Spanish economic output shrunk in the third quarter, according to provisional data, suggesting the country is on the brink of recession.
The Bank of Spain on Friday estimated that growth in gross domestic product in the three months to end-September was a negative 0.2 per cent compared with the second quarter. If confirmed, it would be the first quarterly contraction in GDP in 15 years.
Year-on-year growth slowed to 0.9 per cent from 1.8 per cent in the second quarter, according to the bank’s estimates.
It attributed the slowdown mainly to an “intense correction” in construction activity and a fall in the value of manufactured goods. Growth in domestic demand, an important component of GDP, slowed to 0.3 per cent year-on-year.
The Bank’s estimates are the latest confirmation that Spain, among the fastest-growing European economies in the last decade, has been battered by the impact of the global credit squeeze on an already-weakened construction sector.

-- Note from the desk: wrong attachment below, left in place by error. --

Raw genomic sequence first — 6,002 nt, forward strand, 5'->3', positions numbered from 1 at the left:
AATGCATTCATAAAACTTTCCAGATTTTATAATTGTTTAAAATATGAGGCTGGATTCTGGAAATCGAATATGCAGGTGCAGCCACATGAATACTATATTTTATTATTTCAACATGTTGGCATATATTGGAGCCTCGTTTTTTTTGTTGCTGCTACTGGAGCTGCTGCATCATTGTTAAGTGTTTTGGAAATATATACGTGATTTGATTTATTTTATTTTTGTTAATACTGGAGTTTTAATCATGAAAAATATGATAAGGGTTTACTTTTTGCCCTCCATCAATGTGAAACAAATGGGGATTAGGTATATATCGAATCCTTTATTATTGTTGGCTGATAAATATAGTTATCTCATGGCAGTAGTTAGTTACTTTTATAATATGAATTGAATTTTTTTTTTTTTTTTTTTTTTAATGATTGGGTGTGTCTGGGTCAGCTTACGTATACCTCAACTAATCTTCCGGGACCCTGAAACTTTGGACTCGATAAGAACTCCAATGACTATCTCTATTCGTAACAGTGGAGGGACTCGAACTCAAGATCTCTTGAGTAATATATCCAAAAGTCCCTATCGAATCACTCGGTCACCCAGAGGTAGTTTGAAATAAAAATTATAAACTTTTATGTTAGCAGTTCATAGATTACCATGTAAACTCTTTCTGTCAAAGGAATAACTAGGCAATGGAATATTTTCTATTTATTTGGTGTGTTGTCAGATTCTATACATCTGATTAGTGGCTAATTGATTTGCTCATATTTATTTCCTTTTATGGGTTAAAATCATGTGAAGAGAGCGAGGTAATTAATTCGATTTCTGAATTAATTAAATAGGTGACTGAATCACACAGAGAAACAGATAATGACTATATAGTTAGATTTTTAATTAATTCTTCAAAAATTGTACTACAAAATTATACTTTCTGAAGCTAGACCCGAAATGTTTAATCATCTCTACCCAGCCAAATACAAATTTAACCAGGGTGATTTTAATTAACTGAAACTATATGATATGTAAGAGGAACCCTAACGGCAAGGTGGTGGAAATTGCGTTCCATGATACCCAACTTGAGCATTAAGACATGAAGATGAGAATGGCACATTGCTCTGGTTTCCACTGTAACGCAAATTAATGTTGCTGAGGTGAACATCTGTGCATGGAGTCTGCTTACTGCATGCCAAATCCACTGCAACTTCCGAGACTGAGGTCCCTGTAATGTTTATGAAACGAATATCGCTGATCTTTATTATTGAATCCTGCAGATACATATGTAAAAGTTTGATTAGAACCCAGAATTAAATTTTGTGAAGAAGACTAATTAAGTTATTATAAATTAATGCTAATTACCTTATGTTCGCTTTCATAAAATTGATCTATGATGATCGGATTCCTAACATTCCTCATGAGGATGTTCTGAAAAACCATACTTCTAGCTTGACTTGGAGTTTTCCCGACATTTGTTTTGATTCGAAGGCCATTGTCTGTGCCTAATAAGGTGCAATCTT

The country’s residential housing market collapsed last year amid oversupply and climbing interest rates. Heavily indebted property and construction groups have since had to contend with tighter credit conditions, which has driven up defaults and bankruptcies.
“The persistence of instability in international financial markets… has aggravated a correction which began in preceding quarters, and has contributed to putting the brakes on growth in activity,” the Bank said.
Most economists expect Spain to enter technical recession – defined as two consecutive quarters of negative growth – this quarter, as unemployment rises and households continue to cut spending.
New car registrations in September, for example, fell 32 per cent year-on-year, while industrial output in August declined an adjusted 7 per cent. El Corte Inglés, the country’s biggest department store group, this week warned it might suffer its first annual sales drop.
Joblessness in the country has already surged by about three percentage points this year, to 11.3 per cent, and is expected by some to reach 15 per cent next year. Many expect GDP to contract by at least 1 per cent in 2009.